Susan is a sophomore at Duke University in Durham, North Carolina. She lived in Egypt until she was 13 and then moved with her family to the United States. Preferring a pseudonym so she could speak more freely, Susan shared these reflections on her religious life as part of a course on Arab Christians.
Copts are expected to to go to church every Sunday to attend the four-hour service. This is preceded by Vespers on Saturday night, which is brief, only about an hour. But Vespers is followed by the Midnight Praises, which last several hours. It sounds very beautiful, by the way, but it is just hard to sit through on a Saturday night. Attendance at Vespers and especially the Midnight Praises is usually very low, unless it is a special occasion like the presence of a visiting bishop.
The Coptic Church also has some very conservative ideas about the behavior of the members. The church likes to preach against the Five Ds : dancing, dating, dressing (provocatively), drinking, and drugs. These restrictions are very much relevant and alive in my church. As you can imagine, they are very hard to follow if you live in the West, but in Egypt, they are not so hard because the culture is very conservative. It is quite amazing to see people follow these rules. I admire people who can fight this much pressure, but I am not sure if I will ever want to or be able to live like them.
I understand that a church should not adapt its dogma and beliefs according to the members and society, but that the people should follow the church rules if they want to be a part of the church. The Coptic Church in the West cannot continue to be under the same pope as the Coptic Church in Egypt if it endorses some behavior here different from there.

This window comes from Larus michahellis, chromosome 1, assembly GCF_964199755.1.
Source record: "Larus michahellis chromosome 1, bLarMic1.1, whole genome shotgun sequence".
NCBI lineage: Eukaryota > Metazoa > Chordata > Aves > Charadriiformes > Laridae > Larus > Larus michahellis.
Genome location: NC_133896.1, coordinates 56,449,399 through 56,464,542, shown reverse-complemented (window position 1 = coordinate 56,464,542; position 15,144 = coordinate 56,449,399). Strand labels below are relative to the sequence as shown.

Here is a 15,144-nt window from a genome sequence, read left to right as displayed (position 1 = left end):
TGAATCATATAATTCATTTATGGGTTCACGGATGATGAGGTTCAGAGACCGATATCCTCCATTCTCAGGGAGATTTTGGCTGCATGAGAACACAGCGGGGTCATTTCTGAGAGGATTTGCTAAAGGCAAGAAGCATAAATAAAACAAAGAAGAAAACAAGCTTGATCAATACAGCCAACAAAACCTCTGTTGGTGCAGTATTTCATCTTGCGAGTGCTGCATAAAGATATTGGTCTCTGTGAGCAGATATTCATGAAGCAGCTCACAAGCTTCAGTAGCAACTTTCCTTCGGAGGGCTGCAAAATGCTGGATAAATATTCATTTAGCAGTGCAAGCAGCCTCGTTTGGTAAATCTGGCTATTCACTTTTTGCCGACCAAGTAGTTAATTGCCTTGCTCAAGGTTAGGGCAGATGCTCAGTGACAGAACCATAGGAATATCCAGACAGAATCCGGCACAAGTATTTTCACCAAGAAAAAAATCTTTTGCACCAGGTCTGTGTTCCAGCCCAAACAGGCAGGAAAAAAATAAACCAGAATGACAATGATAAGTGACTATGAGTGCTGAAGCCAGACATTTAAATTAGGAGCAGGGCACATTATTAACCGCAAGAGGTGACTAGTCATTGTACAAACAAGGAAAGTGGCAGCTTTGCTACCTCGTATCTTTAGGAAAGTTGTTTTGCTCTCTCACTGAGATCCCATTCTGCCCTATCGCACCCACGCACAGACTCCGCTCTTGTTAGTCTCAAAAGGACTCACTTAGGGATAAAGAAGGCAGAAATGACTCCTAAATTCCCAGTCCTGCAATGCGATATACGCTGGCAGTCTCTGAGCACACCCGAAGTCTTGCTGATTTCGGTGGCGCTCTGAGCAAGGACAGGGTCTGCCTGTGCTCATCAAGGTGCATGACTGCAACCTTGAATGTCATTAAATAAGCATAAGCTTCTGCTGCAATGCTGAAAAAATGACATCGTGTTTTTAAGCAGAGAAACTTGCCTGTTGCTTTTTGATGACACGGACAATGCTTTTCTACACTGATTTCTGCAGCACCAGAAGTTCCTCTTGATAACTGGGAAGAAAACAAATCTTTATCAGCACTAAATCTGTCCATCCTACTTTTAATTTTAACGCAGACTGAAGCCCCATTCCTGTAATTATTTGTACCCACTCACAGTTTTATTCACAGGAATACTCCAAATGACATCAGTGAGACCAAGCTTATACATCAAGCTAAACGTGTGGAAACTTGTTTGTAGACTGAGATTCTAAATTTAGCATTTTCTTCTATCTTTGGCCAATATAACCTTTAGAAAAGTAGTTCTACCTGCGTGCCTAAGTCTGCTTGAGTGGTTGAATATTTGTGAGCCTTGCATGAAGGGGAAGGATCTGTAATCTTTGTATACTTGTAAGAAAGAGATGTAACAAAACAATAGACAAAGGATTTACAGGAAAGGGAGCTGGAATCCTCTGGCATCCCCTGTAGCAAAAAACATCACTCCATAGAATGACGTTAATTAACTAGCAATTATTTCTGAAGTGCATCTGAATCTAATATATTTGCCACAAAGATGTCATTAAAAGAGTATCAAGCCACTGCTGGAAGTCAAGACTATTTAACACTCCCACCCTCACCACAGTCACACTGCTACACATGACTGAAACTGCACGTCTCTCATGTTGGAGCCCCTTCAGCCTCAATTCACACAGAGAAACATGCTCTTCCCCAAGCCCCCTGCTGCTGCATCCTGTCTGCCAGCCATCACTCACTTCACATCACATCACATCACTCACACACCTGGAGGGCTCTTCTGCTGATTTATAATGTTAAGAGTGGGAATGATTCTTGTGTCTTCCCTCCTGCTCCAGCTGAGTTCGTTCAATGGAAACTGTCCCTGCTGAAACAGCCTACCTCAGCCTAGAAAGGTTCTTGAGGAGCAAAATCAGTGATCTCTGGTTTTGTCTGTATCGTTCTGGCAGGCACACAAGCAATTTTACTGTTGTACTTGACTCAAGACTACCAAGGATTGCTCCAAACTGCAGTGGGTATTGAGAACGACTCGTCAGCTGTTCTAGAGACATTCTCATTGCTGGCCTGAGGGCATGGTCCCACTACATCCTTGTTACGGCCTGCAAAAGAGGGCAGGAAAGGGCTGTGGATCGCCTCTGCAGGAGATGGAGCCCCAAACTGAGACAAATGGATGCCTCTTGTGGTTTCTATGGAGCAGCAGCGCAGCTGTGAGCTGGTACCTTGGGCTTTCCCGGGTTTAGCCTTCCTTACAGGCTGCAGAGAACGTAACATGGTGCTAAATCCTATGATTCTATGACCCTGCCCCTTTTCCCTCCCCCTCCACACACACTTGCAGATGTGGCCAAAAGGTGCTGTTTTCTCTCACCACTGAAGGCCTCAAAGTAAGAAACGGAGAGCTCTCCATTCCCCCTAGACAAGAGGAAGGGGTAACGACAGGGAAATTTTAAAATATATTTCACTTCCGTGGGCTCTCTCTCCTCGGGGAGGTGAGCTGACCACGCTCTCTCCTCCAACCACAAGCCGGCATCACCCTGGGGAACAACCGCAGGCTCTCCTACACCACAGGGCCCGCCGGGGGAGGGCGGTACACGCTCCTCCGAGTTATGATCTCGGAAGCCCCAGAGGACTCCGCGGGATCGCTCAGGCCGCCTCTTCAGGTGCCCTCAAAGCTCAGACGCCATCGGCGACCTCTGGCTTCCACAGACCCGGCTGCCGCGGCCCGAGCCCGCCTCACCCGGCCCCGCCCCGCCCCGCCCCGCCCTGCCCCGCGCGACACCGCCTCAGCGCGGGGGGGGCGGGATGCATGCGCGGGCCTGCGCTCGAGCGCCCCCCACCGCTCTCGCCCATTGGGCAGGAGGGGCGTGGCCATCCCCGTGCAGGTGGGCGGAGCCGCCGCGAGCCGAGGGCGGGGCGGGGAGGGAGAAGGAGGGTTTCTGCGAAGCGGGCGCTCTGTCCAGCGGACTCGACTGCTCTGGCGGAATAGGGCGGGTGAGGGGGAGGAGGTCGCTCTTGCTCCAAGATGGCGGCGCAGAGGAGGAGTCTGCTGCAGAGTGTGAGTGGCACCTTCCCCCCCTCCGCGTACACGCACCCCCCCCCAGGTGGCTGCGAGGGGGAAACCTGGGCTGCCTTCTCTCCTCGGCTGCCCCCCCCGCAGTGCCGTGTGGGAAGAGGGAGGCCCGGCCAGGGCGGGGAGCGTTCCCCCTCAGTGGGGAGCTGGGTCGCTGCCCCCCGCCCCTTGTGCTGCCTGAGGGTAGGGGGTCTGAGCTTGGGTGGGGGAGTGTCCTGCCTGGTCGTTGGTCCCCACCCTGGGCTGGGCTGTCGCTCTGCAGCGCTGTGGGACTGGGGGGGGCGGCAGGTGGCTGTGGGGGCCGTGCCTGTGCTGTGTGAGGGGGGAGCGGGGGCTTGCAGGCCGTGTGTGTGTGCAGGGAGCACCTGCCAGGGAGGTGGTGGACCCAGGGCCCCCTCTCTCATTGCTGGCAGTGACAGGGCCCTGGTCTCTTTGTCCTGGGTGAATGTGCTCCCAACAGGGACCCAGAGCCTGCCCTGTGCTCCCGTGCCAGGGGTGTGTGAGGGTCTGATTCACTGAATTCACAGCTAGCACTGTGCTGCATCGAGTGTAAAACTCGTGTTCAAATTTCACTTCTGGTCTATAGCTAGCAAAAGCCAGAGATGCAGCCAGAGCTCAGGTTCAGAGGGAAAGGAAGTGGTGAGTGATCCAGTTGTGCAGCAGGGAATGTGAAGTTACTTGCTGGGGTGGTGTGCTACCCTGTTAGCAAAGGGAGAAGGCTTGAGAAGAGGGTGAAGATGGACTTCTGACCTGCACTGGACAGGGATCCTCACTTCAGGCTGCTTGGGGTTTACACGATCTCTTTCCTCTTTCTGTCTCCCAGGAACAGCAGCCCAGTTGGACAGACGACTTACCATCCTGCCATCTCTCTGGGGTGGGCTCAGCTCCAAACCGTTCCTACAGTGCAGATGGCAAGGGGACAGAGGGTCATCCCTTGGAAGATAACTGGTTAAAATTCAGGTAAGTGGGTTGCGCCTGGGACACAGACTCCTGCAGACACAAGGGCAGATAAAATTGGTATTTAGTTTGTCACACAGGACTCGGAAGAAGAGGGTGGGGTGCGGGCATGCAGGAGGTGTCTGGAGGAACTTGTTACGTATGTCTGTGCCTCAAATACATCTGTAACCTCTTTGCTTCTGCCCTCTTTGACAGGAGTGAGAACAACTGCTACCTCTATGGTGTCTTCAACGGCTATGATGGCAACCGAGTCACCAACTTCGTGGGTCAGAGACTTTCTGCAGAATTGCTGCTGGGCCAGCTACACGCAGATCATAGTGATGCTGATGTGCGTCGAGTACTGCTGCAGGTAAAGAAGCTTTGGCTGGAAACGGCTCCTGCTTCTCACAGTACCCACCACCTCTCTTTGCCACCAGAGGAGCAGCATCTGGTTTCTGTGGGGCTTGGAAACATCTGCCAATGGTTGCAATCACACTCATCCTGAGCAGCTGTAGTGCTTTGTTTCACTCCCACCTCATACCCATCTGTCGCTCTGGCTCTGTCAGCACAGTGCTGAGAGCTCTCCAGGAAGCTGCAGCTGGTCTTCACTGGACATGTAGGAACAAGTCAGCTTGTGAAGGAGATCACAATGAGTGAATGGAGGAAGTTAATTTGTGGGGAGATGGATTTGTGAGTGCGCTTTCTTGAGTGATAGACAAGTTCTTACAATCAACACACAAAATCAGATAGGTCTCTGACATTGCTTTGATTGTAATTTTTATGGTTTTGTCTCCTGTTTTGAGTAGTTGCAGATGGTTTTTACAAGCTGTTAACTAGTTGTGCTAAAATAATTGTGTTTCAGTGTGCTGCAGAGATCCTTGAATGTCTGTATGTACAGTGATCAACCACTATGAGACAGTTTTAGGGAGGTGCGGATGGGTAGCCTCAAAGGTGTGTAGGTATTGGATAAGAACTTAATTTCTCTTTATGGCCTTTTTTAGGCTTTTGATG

Already there are concessions here to keep the Copts in America at church. In Egypt, for example, people who are divorced for reasons that the church does not approve of are not allowed to take communion, while here they are because here it is a lot more common and the clergy want to keep those people in the church.
Still, it is very hard to maintain the expected Coptic behavior if one has a life beyond church or if one lives in a place with no church or with no Coptic influence—like college.
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This is a sidebar to today's lead article: "Lost in America: Arab Christians in the U.S. have a rich heritage and a shaky future."
Other articles on Arab Christians include:
Palestinian Christians, Strangers in a Familiar Land | They've called the Holy Land home for centuries, but they've never actually governed themselves. (Aug. 08, 2003)
'U.S. Credibility Hangs on Whether It Can Do Justice for the Palestinians' | A Palestinian Christian and former PCUSA moderator talks about his faith and critiques Bush's road map to peace in the Middle East. (August 8, 2003)
Are Most Arab Americans Christian? | The Detroit News reports that 75 percent of Arabs in the U.S. are Christian. Why is that? (March 25, 2003)
Aramaic May Disappear in Four Decades | Only about 400,000 Arab Christians and 20,000 Jews speak the language. (Nov. 11, 2002)
Palestine's Christians Persist Despite Pressures | With escalating violence in Israel, ministries face a "sad and scary" situation. (September 19, 2001)
Holy Land Roadblocks | Christian pilgrims learn about Palestinians' everyday indignities. (Apr. 9, 2001)
Between the Temple Mount and a Hard Place | Palestinian Christians want both peace in their villages and justice for their Muslim brothers. (Dec. 5, 2000)
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